French Watchdog CNIL To Meet Google Over Privacy


Google is to meet with the French privacy watchdog next week over its controversial new user privacy policy

Google will face questions directly from the French privacy watchdog next week over its decision to consolidate its privacy policies.

The news comes as the search engine giant continues to face ongoing pressure over its new user privacy policy, which is subject to a Europe-wide investigation. EU Justice Commissioner Viviane Reding has even previously said she believed Google’s privacy policy to be illegal.

French Meeting

According to Reuters, Google’s meeting with France’s data protection watchdog next week is part of the EC investigation, mainly because France is taking the lead role in the European investigation.

Back in February Commission Nationale de L’informatique et Des Libertes (CNIL) expressed its “deep concerns” about the policy and its adherence to the European Data Protection Directive. It felt it could violate the European Union’s data protection laws.

Then in March it sent Google a questionnaire containing 69 questions about its privacy practices. Google has reportedly answered these questions in a 94-page response.

Despite this, CNIL continues its attempts to determine whether Google’s privacy policy breaches European laws, related to how Google informs users that it is using their personal data. If it finds the search engine giant guilty, it could issue ‘financial penalties (up to 300,000 euros/£240,000) or administrative sanctions.’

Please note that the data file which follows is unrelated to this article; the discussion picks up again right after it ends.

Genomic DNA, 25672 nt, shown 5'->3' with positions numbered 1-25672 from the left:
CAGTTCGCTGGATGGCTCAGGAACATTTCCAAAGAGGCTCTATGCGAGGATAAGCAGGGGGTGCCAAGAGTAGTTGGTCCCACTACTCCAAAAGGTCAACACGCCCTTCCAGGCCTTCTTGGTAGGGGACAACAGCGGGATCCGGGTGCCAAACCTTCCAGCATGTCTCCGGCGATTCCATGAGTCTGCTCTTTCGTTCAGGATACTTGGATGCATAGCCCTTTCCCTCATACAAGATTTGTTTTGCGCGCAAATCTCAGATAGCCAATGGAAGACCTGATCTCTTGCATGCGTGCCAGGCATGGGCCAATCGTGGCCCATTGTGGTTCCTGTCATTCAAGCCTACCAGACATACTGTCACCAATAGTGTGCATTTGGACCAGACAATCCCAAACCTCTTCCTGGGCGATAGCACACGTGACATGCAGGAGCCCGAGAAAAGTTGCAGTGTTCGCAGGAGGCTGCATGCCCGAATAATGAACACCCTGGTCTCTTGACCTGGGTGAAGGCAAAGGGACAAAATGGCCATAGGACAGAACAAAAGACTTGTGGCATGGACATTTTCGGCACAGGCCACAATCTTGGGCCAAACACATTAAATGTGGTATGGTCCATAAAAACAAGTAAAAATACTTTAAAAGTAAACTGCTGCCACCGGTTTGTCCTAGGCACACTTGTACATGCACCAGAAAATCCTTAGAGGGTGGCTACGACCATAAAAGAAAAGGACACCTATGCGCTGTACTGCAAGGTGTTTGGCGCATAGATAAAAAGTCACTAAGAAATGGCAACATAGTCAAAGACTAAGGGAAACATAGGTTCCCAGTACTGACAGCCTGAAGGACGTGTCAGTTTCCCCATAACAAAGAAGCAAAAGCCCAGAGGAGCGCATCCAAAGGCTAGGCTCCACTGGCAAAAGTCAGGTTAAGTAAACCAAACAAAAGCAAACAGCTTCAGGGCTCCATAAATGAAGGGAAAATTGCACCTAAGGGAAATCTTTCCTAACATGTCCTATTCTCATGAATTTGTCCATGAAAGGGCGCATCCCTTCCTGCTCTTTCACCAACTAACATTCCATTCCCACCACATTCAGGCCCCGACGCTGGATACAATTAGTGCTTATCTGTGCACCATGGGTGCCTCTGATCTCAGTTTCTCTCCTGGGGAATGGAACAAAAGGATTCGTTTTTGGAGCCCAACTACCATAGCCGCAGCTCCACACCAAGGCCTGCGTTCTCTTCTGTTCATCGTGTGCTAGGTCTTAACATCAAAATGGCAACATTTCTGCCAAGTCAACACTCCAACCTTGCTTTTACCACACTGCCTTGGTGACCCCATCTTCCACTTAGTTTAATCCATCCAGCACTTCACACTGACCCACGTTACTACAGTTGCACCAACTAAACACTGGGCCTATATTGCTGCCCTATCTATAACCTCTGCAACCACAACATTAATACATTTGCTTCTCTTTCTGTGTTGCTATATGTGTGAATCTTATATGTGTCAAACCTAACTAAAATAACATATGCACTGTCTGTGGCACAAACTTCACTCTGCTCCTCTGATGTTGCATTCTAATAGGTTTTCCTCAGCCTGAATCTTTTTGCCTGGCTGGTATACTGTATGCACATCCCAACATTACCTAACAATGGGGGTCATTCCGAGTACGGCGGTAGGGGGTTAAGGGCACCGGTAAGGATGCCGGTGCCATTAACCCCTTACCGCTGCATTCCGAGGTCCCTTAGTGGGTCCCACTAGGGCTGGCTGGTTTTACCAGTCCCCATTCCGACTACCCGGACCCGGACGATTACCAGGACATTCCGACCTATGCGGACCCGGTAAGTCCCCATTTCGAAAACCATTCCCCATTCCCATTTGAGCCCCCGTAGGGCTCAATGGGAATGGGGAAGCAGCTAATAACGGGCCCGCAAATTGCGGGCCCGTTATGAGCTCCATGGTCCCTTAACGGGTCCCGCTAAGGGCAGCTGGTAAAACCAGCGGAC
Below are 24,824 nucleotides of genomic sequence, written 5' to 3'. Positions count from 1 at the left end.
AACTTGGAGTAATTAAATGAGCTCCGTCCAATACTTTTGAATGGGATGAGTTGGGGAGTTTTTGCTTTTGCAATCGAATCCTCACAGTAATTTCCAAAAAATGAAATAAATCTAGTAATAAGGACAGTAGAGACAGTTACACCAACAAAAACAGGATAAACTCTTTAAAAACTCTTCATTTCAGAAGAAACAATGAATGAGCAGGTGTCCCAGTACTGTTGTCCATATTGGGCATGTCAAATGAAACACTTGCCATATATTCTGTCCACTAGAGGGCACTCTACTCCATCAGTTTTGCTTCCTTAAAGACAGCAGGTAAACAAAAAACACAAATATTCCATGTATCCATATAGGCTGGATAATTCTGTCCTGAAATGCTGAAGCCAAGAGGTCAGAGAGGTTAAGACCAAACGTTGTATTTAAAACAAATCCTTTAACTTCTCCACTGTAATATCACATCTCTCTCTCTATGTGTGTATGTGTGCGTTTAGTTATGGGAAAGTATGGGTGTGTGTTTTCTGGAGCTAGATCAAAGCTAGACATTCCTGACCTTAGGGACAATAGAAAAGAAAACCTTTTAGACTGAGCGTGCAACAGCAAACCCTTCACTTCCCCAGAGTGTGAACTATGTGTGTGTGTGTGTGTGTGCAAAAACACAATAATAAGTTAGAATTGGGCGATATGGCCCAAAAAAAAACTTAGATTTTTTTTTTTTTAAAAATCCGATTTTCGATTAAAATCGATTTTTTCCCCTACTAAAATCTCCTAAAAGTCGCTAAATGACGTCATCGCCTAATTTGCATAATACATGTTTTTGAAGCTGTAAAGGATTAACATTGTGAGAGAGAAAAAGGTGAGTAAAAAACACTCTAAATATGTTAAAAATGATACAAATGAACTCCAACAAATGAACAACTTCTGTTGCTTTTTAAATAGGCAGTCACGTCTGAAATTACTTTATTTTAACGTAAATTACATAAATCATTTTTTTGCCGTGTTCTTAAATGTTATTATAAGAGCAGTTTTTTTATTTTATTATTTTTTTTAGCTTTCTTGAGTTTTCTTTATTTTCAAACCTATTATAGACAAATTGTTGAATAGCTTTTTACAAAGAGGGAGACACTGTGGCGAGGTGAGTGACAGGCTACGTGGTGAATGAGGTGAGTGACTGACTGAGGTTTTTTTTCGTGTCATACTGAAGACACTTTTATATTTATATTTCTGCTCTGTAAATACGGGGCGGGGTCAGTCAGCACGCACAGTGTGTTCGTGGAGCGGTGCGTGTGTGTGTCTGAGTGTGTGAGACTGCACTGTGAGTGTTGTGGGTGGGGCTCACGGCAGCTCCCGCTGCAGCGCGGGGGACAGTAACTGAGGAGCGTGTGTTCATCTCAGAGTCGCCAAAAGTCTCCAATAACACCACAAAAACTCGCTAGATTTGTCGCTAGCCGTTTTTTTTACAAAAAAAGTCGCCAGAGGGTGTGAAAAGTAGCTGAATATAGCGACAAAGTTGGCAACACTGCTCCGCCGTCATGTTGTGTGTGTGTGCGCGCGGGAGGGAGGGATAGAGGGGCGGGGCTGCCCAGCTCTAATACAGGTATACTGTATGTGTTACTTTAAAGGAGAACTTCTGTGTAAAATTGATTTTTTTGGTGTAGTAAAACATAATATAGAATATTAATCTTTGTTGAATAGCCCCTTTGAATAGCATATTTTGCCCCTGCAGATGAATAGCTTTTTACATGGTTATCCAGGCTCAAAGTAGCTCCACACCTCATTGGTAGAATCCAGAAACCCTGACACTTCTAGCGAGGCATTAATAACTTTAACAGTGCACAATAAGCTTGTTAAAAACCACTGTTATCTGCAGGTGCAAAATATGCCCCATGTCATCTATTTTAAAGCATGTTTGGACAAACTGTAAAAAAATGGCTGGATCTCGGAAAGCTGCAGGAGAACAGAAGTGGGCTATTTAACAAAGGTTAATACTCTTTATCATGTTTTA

“All options are on the table,” CNIL president Isabelle Falque-Pierrotin told Reuters in an interview.

“We are not totally satisfied with their responses so we have set up this meeting to discuss the issues with Google,” Falque-Pierrotin was quoted as saying. “We want to untangle the precise way that specific personal data is being used for individual services, and examine what the benefit for the consumer really is.”

Privacy Consolidation

Google announced plans to unify and consolidate around 70 different privacy policies in January and it was implemented on Google’s services on 1 March. The changes saw users of Google’s services such as Search, Gmail and YouTube treated as one individual, raising concerns over how the company will track Web users’ activity now that their accounts are linked.

The search giant has been keen to stress the benefits of the new policy, such as more personalised search results, but this has not been enough to appease organisations such as the US Senate, which has requested more information about the plans.

In the UK meanwhile, TechWeekEurope learned in March that the ICO would follow other European regulators, if the Article 29 Working Party decided to punish Google.

Do you know all of Google’s secrets? Take our quiz and test your knowledge.